SEA TURTLE INFORMATION
Seven species of sea turtle are found world-wide, and all but one (the Australian flatback) are considered to be either threatened (likely to become endangered, in danger of extinction, within the foreseeable future) or endangered (facing a very high risk of extinction in the near future) species. Five species of marine turtle are seen regularly in Florida and the Keys with a sixth species, the Olive Ridley, seen as an occasional visitor.
Sea turtles are living dinosaurs, having been in our seas virtually unchanged for more than 100 million years. Sea turtles are reptiles and have evolved to excel in their aquatic environment by having a flattened or streamlined shape, very powerful wing-like flippers for propulsion, and webbed hind limbs for steering and nest digging. Unlike most land turtles, they cannot retract their heads into their shells. Sea turtles do retain one characteristic from their days on land: females must return to their native beach to lay eggs. Sea turtles are long-lived and don’t reach sexual maturity until 10-20 years of age (depending on the species). They breath air and must return to the surface of the ocean to do so. Although they can remain submerged for long periods of time, most return to the surface to breath several times in an hour.
Every 2-3 years, a female turtle returns to the beach where she hatched to lay her eggs. She excavates a body pit and then digs an egg cavity where she deposits about 100 ping-pong ball sized eggs. She then buries the eggs, disguises her body pit area to confuse predators, and returns to the sea. The hatchlings will dig their way out of the nest roughly 2 months later (incubation length is temperature-dependent) and make their way to the ocean. This journey to the ocean is the most hazardous of their lives as birds, crabs, fish and other predators may capture them at this vulnerable time.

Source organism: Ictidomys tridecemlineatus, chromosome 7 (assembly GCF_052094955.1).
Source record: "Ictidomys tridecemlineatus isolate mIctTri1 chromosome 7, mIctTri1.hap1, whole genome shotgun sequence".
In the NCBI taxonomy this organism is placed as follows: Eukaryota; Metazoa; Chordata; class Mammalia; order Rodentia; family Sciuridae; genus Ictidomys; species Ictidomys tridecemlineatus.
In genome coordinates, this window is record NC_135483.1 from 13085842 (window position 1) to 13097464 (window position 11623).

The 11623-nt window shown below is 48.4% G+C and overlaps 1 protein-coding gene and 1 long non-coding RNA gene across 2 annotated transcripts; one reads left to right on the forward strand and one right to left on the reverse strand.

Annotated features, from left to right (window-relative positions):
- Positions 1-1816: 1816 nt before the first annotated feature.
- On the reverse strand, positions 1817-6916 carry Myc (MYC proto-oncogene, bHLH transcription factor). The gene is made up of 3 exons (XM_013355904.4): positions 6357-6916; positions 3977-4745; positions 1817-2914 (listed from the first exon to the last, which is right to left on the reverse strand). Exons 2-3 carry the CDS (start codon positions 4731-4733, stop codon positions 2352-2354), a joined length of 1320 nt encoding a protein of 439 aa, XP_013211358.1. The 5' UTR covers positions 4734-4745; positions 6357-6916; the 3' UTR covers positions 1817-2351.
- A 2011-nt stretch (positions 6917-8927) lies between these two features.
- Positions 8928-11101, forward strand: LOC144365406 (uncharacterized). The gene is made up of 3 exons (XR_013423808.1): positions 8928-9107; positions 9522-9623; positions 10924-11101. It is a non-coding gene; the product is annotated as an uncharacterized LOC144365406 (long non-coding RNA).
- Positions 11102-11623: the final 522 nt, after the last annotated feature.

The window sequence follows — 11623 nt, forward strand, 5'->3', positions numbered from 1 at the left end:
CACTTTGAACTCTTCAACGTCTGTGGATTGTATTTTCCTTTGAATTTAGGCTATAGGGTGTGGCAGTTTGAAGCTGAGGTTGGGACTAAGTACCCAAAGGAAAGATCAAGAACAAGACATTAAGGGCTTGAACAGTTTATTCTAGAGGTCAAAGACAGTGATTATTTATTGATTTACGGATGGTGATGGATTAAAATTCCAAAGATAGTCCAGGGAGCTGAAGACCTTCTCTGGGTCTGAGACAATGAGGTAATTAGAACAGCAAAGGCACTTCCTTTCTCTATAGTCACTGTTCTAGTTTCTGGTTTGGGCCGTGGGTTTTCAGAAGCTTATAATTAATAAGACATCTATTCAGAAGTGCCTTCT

The threat of natural predators is just one hurdle that sea turtles must cross to continue to survive. Human development continues to encroach onto beaches where turtles must nest. Buildings are placed where dune habitat used to exist, and armoring to prevent erosion can cause injury directly or can alter the character of the beach so that it becomes unusable. Lighting from human development can discourage females from emerging and can also disorient emerging hatchlings so that they are unable to find the ocean and are either captured by predators or die from dehydration or being run over by vehicles. Adults and hatchlings often die from eating plastic or other human garbage. They are hit by boats and die when they become entangled in fish or shrimp nets or crab and lobster pots. In addition, there is emerging concern that global warming may have a devastating effect on populations: all turtles eggs have the potential to become either male or female, and the sex of sea turtles is determined by the temperature of the sand. If global warming were to cause a rapid rise in temperatures, we may skew the population of turtles to such a point that individuals are unable to find a mate.
But all is not doom and gloom! With your help, we are working to ensure the survival of these incredible creatures. So let’s meet them!